Hot Wheels: Track Attack keeps things simple throughout in nearly every aspect; the most immediately obvious being the graphical level - colourful, and with a stable framerate, but basic, and in no way pushing the hardware. The backing music is equally as simple, if a little repetitive, though thankfully this does not detract from the rest of the game. The cringeworthy voiceover might though; with choice quotes like “unreal!”, “outrageous!”, and “incredible!” being shouted at every boost or jump, many a wise player will reach for the mute button.
Young Hot Wheels fans will easily notice how faithful this game is to its source material, with dozens of car designs to choose from (and modify at one's leisure), and the tracks employ certain environmental gimmicks from the real-world play sets, so you'll be seeing sharks and giant spiders invading the tracks on a regular basis. Aside from modified track loops, and pads that can make your car jump, gain a burst of energy, or spin out, Track Attack is just straight-up racing; no weapons, just a race to the finish line. You may also have to collect objects, depending on the mode.
Control is another aspect that Hot Wheels: Track Attack doesn't confuse with too many options; horizontally-based Wii Remote wheel motion, or just the D-pad and buttons. The game does make a big fuss of using the Wii Wheel attachment, but at first this option feels far too flimsy, and takes time to get used to, particularly considering there's no way to manually adjust sensitivity. The other control choice, on the other hand, works much better initially, and you won't be meeting barricades with it. Both options are hindered though, by the decision to only allow menu navigation with the A button and pointer, forcing you to switch Remote positions between races. It's not a huge deal, as you'll spend a great deal more time racing than anything else, but it is an oddity.
Precision control is a must if you decide to aim for collecting the tokens scattered along the tracks; these open new customisation options for the cars you earn through racing. This makes up the basis of Race mode, that offers four main racing environments with multiple target-based courses; goals that include just simply reaching the finish line first, completing a lap the fastest, passing through designated checkpoints, or merely collecting as many tokens as possible in the time limit. Whilst the environments are limited in scope design and number, ranging from a beach area to an urban city, these varying tasks help keep things fresh.
While the single player mode will keep players busy for a while, two other menu choices are where Hot Wheels: Track Attack shines brightest. Track Builder in particular, can offer unlimited replayability, with a little design imagination. Using the Wii Remote's pointer, you can lay down the foundation of your track, and with a piece picker icon in the bottom right, modify your course with jumps, loops, boosts, and pretty much any option you'd see in the game's main levels. Through another icon, you can take a test drive around your creation, be it by yourself or with AI opponents, or save it to be used in four-way split-screen multiplayer later on. This mode is flexible, and laid out in an accessible manner, though does suffer from a background design limitation; you can choose the kind of environment you want to display along the back of your course, but everything along the track itself is bare-bones, which may hinder your creative spirit.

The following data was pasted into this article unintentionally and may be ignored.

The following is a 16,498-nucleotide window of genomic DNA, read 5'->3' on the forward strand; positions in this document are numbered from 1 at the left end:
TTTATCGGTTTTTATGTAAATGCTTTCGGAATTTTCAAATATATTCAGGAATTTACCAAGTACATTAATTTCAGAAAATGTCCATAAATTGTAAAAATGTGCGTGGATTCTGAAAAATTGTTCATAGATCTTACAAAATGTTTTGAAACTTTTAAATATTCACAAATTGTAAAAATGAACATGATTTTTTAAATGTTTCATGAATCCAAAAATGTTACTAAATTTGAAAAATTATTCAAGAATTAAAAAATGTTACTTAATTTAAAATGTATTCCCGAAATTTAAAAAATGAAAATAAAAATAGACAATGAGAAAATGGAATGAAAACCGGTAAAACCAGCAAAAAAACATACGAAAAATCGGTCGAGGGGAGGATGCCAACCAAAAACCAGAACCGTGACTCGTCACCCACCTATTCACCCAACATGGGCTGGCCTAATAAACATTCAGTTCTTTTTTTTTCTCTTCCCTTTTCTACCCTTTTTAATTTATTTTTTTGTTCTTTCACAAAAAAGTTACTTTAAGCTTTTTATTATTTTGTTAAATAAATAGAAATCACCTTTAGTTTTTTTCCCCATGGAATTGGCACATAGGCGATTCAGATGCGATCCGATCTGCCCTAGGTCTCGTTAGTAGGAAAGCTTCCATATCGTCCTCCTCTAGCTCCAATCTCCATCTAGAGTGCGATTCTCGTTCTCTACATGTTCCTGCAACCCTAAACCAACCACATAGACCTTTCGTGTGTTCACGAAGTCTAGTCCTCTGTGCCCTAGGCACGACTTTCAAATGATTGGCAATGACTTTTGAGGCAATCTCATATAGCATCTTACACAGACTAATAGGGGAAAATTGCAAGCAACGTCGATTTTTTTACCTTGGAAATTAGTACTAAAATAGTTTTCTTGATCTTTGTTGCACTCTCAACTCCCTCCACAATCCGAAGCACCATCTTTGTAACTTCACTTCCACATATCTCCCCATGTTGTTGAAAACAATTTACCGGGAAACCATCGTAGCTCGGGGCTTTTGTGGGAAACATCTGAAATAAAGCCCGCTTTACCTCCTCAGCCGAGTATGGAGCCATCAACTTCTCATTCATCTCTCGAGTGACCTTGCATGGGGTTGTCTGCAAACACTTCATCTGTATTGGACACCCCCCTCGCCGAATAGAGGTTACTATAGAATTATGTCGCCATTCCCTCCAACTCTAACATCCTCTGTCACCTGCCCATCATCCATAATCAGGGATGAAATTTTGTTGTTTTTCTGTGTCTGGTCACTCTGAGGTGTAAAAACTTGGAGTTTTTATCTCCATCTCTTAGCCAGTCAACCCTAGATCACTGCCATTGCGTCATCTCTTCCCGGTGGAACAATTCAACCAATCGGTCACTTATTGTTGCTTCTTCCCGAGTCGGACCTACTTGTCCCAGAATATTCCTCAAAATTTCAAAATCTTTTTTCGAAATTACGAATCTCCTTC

The other shining gameplay mode is that of multiplayer, which is fairly extensive; aside from the courses you've already created yourself, you can race with up to three friends in any of the tracks you've already cleared in Race mode; rules of said course dependent on which you pick. This is most likely where you'll spend most of your playtime in Hot Wheels: Track Attack, as there is a lot of room for a new experience each time, owing to the range of courses and cars to choose from.
Firebrand unfortunately did not include an online multiplayer mode, but what there is is slightly more novel; by fulfilling certain conditions in the game, you can earn trophies, which give unique codes you can then type into a website. Doing that gives you another code, which then gets entered into the game's options menu, unlocking in-game bonuses. It’s long-winded perhaps, and in no way makes up for the absence of a dedicated online racing mode that would have added untold amounts of extra play hours, but a unique addition nonetheless.
Hot Wheels: Track Attack is a very authentic product that makes no illusionary stance in regards to its target audience, and provides a solid accessible little racer for everyone else not looking for a serious experience.